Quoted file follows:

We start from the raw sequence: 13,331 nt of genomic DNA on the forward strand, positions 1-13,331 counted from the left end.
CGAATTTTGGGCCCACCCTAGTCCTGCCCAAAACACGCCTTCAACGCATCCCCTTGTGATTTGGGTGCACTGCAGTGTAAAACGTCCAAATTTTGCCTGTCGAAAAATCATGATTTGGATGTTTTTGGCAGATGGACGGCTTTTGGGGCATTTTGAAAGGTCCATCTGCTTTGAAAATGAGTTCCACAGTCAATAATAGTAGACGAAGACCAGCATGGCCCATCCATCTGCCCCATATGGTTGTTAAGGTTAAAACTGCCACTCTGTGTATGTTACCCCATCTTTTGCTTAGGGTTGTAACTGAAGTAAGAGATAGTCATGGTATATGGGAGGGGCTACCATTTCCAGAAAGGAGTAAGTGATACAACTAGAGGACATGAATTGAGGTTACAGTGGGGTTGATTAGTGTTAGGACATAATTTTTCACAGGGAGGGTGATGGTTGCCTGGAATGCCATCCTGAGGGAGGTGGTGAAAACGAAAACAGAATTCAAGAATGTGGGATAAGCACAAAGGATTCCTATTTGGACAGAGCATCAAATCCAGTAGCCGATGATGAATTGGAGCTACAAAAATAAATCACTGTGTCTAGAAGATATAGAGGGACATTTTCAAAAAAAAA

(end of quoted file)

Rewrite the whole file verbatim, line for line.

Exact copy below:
We start from the raw sequence: 13,331 nt of genomic DNA on the forward strand, positions 1-13,331 counted from the left end.
CGAATTTTGGGCCCACCCTAGTCCTGCCCAAAACACGCCTTCAACGCATCCCCTTGTGATTTGGGTGCACTGCAGTGTAAAACGTCCAAATTTTGCCTGTCGAAAAATCATGATTTGGATGTTTTTGGCAGATGGACGGCTTTTGGGGCATTTTGAAAGGTCCATCTGCTTTGAAAATGAGTTCCACAGTCAATAATAGTAGACGAAGACCAGCATGGCCCATCCATCTGCCCCATATGGTTGTTAAGGTTAAAACTGCCACTCTGTGTATGTTACCCCATCTTTTGCTTAGGGTTGTAACTGAAGTAAGAGATAGTCATGGTATATGGGAGGGGCTACCATTTCCAGAAAGGAGTAAGTGATACAACTAGAGGACATGAATTGAGGTTACAGTGGGGTTGATTAGTGTTAGGACATAATTTTTCACAGGGAGGGTGATGGTTGCCTGGAATGCCATCCTGAGGGAGGTGGTGAAAACGAAAACAGAATTCAAGAATGTGGGATAAGCACAAAGGATTCCTATTTGGACAGAGCATCAAATCCAGTAGCCGATGATGAATTGGAGCTACAAAAATAAATCACTGTGTCTAGAAGATATAGAGGGACATTTTCAAAAAAAAA